When the A-X become A/F-X was the intent to replace the regular Hornet among the A-6, etc? If the Navy had gotten a flood of cash and permission to do what they wanted, would they have perused a separate F-14 replacement after or along with the A/F-X, or one of the proposed upgrades for the F-14?
 

Abraham Gubler

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F-14D said:
Of course, this begs the question: I thought the -18E/F was supposed to have all kinds of internal room for growth. It's about the same size as the -14, and this was one of the selling points. Why couldn't the IRST be mounted like on the Tomcat?

Money. There is the volume for IRST inside the E/F but it costs a lot less to integrate ISRT into a fuel tank than it would to integrate it into the aircraft and then have the aircraft's changed aerodynamics be recertified.

As to jettisoning the IRST you are only going to do this when it comes down to do anything to stay alive. The E/F can do some pretty wild stuff with external stores. The standard air show routine configuration for E/Fs these days is four big draggy, underwing pylons and 2,000 lbs of stores (AMRAAM, LGB or JDAM capture carry dummies).
 

F-14D

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Abraham Gubler said:
F-14D said:
Of course, this begs the question: I thought the -18E/F was supposed to have all kinds of internal room for growth. It's about the same size as the -14, and this was one of the selling points. Why couldn't the IRST be mounted like on the Tomcat?

Money. There is the volume for IRST inside the E/F but it costs a lot less to integrate ISRT into a fuel tank than it would to integrate it into the aircraft and then have the aircraft's changed aerodynamics be recertified.

As to jettisoning the IRST you are only going to do this when it comes down to do anything to stay alive. The E/F can do some pretty wild stuff with external stores. The standard air show routine configuration for E/Fs these days is four big draggy, underwing pylons and 2,000 lbs of stores (AMRAAM, LGB or JDAM capture carry dummies).

That's a credible rationale, although I note that (with the possible exception of the F-15, unless it is built into the pylon) everybody else seems to be able to put it internal. Also, the Hornet has always been a "blessed" program in that Congress always has made available just about whatever money was asked for. The F-35 is the first competing program that has ever put a damper on that. My point in my previous post was that one of the many rationales strongly pushed for the E/F was that it was supposed to have all this internal room relative to the C/D to add new systems, yet now that one of those systems has arrived, it's being mounted externally in a less benign environment.


On the F-15, does anyone know yet if it's be an external store or built into a pylon, as was proposed for the FLIR on the A-7F (the story of which I'll get to someday)?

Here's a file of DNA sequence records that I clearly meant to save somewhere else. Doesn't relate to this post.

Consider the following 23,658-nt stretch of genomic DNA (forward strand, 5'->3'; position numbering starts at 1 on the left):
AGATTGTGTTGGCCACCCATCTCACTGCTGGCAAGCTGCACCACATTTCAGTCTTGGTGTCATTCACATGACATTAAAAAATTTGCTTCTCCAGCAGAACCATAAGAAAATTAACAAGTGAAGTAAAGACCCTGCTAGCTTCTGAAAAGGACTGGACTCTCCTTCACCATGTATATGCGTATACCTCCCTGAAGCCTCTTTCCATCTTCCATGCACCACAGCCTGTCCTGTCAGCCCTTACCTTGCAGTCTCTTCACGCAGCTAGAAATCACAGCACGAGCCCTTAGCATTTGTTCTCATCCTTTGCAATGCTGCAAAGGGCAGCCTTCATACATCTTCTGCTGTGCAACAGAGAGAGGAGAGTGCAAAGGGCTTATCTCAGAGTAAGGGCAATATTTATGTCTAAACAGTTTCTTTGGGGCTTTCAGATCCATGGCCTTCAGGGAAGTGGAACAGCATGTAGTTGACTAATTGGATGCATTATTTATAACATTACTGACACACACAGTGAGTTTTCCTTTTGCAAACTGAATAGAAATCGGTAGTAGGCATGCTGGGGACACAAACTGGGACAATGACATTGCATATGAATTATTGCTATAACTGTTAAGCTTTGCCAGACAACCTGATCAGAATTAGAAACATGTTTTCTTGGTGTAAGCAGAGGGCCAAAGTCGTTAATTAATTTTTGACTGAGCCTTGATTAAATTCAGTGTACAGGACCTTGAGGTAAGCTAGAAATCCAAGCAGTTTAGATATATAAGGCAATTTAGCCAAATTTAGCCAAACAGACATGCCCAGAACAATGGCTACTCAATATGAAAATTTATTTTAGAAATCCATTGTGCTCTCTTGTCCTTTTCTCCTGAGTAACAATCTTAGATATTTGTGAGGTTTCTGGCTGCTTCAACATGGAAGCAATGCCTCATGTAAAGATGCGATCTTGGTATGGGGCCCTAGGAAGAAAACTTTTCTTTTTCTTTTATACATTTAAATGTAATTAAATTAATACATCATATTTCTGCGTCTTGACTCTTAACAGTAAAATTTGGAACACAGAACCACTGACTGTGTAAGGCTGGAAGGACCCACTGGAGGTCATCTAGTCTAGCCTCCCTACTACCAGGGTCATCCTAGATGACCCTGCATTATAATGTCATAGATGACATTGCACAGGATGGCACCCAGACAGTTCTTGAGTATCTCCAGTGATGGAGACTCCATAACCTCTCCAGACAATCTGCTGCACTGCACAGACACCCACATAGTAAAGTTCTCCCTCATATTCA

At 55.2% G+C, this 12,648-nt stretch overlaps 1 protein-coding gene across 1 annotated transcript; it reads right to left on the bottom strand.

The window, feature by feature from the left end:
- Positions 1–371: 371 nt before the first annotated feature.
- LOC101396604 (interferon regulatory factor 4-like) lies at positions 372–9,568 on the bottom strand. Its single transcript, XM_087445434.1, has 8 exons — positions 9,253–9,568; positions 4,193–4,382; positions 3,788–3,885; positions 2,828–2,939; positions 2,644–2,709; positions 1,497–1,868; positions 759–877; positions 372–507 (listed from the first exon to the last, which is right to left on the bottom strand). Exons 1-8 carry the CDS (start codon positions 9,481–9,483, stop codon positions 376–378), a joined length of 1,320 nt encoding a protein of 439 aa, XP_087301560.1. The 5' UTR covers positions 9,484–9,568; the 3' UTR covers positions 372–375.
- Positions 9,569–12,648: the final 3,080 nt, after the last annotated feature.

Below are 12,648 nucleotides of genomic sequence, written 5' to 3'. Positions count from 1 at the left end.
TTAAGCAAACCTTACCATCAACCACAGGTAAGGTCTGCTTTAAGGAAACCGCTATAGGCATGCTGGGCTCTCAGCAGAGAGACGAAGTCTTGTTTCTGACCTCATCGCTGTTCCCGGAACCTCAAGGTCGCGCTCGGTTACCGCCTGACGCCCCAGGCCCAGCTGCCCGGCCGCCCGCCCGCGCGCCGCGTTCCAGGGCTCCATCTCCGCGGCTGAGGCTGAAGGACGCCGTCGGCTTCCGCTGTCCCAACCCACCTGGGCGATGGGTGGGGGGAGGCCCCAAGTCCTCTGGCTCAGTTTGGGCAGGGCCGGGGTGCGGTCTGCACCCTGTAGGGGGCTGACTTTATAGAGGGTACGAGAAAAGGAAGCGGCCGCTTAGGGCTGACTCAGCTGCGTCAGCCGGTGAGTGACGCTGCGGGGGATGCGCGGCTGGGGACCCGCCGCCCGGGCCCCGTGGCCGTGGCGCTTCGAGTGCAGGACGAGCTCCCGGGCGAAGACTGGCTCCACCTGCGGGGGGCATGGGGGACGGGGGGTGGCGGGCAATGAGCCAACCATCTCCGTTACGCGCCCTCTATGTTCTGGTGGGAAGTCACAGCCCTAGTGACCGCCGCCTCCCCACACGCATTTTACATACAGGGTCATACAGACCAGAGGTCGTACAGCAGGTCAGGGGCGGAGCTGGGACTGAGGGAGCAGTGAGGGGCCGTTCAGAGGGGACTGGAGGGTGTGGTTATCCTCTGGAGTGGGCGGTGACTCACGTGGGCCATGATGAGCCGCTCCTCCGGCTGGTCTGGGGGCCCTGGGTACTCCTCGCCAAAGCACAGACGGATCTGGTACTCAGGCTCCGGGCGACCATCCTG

Sundog

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F-14D said:
On the F-15, does anyone know yet if it's be an external store or built into a pylon, as was proposed for the FLIR on the A-7F (the story of which I'll get to someday)?

From the article I posted the link to at the top;

Unlike the F/A-18's IRST pod, which is mounted at the front of a fuel tank, the F-15 version will feature a sleeker pod design mounted on its "Station 5" stores pylon, says Brad Jones, Boeing's F-15 radar modernisation programme manager. A similar pod has already been supplied for South Korea's F-15K fleet.

Although mounted on the aircraft's belly, the long-range sensor will have the ability to look up by 5°, Jones says. As a passive sensor, the IRST pod will augment the F-15C/D fleet's mechanically and electronically scanned radars to search for enemy aircraft and missiles at very long range, he adds.

Apparently they don't expect their opponents to fly at higher altitudes than they do. I can't help thinking this has more to do with cruise missile defense than it actually does A2A combat. Either that or it's range capabilities are so great, 5 degrees is all you need to see what's above you at a distance. Which should give some warning, but it sure won't be tracking. Does this mean PAK-FA won't be operating near F-22 territory? ;)
 

F-14D

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Sundog said:
F-14D said:
On the F-15, does anyone know yet if it's be an external store or built into a pylon, as was proposed for the FLIR on the A-7F (the story of which I'll get to someday)?

From the article I posted the link to at the top;

Unlike the F/A-18's IRST pod, which is mounted at the front of a fuel tank, the F-15 version will feature a sleeker pod design mounted on its "Station 5" stores pylon, says Brad Jones, Boeing's F-15 radar modernisation programme manager. A similar pod has already been supplied for South Korea's F-15K fleet.

Although mounted on the aircraft's belly, the long-range sensor will have the ability to look up by 5°, Jones says. As a passive sensor, the IRST pod will augment the F-15C/D fleet's mechanically and electronically scanned radars to search for enemy aircraft and missiles at very long range, he adds.

Apparently they don't expect their opponents to fly at higher altitudes than they do. I can't help thinking this has more to do with cruise missile defense than it actually does A2A combat. Either that or it's range capabilities are so great, 5 degrees is all you need to see what's above you at a distance. Which should give some warning, but it sure won't be tracking. Does this mean PAK-FA won't be operating near F-22 territory? ;)

With an IRST it's always a tradeoff where it goes. Except in the very nose, some of its view is going to be blocked by the fuselage. Sometimes this is addressed by how the a/c postions itself. On the F-14D, the IRST could track, "...at Phoenix ranges". It's also worthy of note that a variant of this sensor is used on the YAL-1 airborne laser.
 

Abraham Gubler

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Sundog said:
Apparently they don't expect their opponents to fly at higher altitudes than they do. I can't help thinking this has more to do with cruise missile defense than it actually does A2A combat. Either that or it's range capabilities are so great, 5 degrees is all you need to see what's above you at a distance. Which should give some warning, but it sure won't be tracking. Does this mean PAK-FA won't be operating near F-22 territory? ;)

Well this isn't quite true. The look up angle of an under fuselage or underwing ISRT is more than enough to enable tactical detection of much higher flying aircraft.

As to pod vs internal the funding for the Super Hornet 'Flight Path' (or is it Flight Plan? Always forget) of upgrades is a US Navy initiative without much Congressional interest and is of course competing with lots of other stuff. Saving a few million or tens of millions with the pod solution was needed to enable it to go ahead (discussion with the Project Manager).